The creation of a single European currency, the Euro, helped to establish fiscal unification and economic stability. The European Union allows participating countries to enjoy easier trade, greater citizen interaction on a variety of issues including the environment, and security and vastly simplified travel throughout the 28 member countries.

Based on the success of other nations following reunification, the Goldman Sachs study now indicates that a re-evaluation of the potential benefits of a Korean Reunification is warranted.

Previous studies uncovered a lack of interest in unification, this new study provides reason for optimism. “Previous belief that a Korean Reunification would be too costly has been replaced with a greater understanding of the potential benefits to both nations,” said Hyun Jin Moon.

North Korea possesses vast mineral deposits and a population both younger and growing twice as fast as South Korea. North Korean exports shipped to China included $291.1 million of iron ore and $1.37 billion worth of anthracite. Trade volume between North Korea and its major trading partner China reached a record US$6.45 billion in 2013, up 10.4 percent from a year earlier. The potential for growth in North Korea is huge which could help offset the costs involved with reunification.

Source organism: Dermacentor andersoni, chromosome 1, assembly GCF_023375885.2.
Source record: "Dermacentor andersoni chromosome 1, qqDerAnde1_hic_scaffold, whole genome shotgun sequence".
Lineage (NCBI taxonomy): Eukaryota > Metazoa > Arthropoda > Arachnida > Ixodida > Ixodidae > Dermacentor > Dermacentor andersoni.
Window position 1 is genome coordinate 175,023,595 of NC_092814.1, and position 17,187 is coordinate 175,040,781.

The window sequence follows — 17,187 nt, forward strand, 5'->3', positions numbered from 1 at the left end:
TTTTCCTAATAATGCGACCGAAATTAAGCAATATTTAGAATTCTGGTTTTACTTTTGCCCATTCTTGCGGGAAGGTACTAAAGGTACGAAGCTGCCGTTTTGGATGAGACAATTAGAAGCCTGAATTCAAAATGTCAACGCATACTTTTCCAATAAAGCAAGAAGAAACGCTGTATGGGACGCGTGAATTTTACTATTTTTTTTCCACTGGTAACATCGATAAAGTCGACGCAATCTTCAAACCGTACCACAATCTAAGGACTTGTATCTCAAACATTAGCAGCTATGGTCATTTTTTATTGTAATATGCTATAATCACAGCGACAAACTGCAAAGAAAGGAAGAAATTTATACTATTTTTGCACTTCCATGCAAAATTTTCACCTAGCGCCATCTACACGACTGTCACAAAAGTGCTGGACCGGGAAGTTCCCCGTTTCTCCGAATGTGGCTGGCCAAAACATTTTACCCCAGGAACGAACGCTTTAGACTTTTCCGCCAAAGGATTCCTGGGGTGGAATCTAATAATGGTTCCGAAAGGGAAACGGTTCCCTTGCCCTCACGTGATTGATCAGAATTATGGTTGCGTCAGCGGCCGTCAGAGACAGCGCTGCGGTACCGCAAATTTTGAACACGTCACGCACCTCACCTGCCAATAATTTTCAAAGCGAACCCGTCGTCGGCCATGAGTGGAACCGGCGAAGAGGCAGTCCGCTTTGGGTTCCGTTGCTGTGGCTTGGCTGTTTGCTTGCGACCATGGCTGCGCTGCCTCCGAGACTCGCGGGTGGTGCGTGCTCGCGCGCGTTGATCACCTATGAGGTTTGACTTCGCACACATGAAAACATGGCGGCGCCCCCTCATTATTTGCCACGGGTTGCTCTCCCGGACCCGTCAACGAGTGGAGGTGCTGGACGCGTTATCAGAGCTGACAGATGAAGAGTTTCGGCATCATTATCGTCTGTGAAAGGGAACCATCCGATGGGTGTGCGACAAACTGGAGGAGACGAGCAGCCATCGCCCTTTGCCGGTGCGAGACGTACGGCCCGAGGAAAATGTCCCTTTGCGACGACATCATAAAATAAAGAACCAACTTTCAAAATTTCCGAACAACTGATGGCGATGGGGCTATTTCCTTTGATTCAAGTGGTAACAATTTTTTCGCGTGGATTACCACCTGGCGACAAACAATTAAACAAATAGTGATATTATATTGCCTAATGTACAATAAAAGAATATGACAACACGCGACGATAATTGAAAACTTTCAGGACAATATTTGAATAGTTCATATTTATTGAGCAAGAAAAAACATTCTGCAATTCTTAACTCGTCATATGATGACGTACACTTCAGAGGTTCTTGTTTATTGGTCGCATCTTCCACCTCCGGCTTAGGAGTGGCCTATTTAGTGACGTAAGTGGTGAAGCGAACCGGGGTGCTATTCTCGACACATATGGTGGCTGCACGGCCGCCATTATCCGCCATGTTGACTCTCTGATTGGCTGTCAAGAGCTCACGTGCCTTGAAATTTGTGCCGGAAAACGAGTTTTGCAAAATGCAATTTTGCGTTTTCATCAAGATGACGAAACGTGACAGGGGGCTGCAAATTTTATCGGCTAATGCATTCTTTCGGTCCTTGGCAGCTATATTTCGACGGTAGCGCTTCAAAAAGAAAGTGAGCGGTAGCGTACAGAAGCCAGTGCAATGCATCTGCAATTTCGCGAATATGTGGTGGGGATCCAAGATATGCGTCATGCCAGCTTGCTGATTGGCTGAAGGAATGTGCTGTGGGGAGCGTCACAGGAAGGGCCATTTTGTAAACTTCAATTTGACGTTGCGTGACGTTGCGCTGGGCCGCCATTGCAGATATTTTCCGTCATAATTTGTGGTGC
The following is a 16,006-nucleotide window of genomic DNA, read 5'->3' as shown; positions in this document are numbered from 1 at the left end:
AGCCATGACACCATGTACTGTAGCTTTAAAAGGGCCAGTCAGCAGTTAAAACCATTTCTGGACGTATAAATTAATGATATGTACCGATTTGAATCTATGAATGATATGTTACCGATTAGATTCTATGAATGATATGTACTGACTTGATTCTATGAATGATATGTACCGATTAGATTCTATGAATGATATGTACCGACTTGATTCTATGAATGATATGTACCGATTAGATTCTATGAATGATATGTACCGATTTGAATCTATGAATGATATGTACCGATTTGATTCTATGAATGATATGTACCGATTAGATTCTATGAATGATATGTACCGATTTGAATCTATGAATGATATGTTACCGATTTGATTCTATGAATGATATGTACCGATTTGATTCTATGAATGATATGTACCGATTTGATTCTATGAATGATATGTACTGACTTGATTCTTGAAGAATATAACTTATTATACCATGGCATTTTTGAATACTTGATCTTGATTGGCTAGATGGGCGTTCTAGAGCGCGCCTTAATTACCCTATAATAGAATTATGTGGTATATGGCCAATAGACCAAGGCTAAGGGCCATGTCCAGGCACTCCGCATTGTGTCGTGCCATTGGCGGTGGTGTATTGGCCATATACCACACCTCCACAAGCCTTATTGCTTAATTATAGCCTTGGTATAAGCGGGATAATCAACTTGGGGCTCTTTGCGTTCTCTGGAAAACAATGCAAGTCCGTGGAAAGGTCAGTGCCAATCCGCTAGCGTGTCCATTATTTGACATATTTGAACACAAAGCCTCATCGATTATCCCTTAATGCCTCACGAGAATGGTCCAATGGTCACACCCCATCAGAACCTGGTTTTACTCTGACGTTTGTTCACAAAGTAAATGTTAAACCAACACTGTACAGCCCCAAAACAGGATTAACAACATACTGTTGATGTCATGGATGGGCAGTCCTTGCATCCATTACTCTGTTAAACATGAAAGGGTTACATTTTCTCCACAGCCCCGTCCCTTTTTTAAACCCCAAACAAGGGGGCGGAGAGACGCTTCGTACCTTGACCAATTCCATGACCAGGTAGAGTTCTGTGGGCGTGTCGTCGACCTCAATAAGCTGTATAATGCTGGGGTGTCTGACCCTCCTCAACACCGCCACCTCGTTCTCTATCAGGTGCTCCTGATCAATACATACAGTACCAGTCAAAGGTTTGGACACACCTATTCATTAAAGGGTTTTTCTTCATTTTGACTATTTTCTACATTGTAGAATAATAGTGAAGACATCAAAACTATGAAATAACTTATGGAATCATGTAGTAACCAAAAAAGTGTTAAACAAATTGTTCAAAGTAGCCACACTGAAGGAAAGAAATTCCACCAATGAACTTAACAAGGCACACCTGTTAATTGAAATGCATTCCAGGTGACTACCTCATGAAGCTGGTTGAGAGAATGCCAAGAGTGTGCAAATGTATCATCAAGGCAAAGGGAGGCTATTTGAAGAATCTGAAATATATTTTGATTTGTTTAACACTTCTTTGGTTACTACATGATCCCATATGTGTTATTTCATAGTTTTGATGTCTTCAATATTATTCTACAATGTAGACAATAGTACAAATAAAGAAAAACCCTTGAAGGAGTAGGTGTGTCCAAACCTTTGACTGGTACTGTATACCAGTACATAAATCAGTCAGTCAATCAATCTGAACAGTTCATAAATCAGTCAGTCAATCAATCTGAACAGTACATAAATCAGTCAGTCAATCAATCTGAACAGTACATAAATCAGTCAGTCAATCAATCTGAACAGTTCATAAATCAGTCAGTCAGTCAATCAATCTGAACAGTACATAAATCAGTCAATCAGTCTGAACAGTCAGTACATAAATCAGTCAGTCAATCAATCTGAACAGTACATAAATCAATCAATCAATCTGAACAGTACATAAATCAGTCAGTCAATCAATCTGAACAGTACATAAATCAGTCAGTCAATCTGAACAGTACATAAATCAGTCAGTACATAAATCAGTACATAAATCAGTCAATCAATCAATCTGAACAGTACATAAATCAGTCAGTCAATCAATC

South Korea brings to the table an impressive technology and economic portfolio. This includes Samsung Electronics, which is exporting increasingly high-quality products. Smartphone penetration in South Korea boasts a 97.7% level among 18 to 24 year olds, with many South Koreans using their smartphones to pay for products at stores, watch mainstream TV shows (not just YouTube) and scan QR codes at South Korea’s world’s first virtual store. Thanks to this strong focus on technology successes, South Korea is more resilient than ever in coping with currency swings, aiding in the stability of the economy.

Following a decade of concerted efforts by South Korea to improve economic links with North Korea, the South has become North Korea’s largest export market. North Korea has also implemented a number of conciliatory measures to improve relations with their neighbor to the south, though the signals sent from Pyongyang are often contradictory. As South and North Korea continue to edge forward with inter-Korean economic cooperation, the possibility of a politically, economically, and socially successful reunification increases.

The Goldman Sachs study conducted in 2009 predicts that a unified Korea by 2050 would boast the 8th highest GDP in the world.

“This is a dramatic statistic that shows Korea has the potential to become a significant presence on the world stage. The scope of economic opportunity is vast. This is why GPF is promoting a mindset change, toward unification and work to engage ordinary Korean citizens, in the process. Unification would open up trade between nations, tap the labor pool and mineral resources of the North, and remove a major barrier to travel, and development in East Asia,” Hyun Jin Moon said.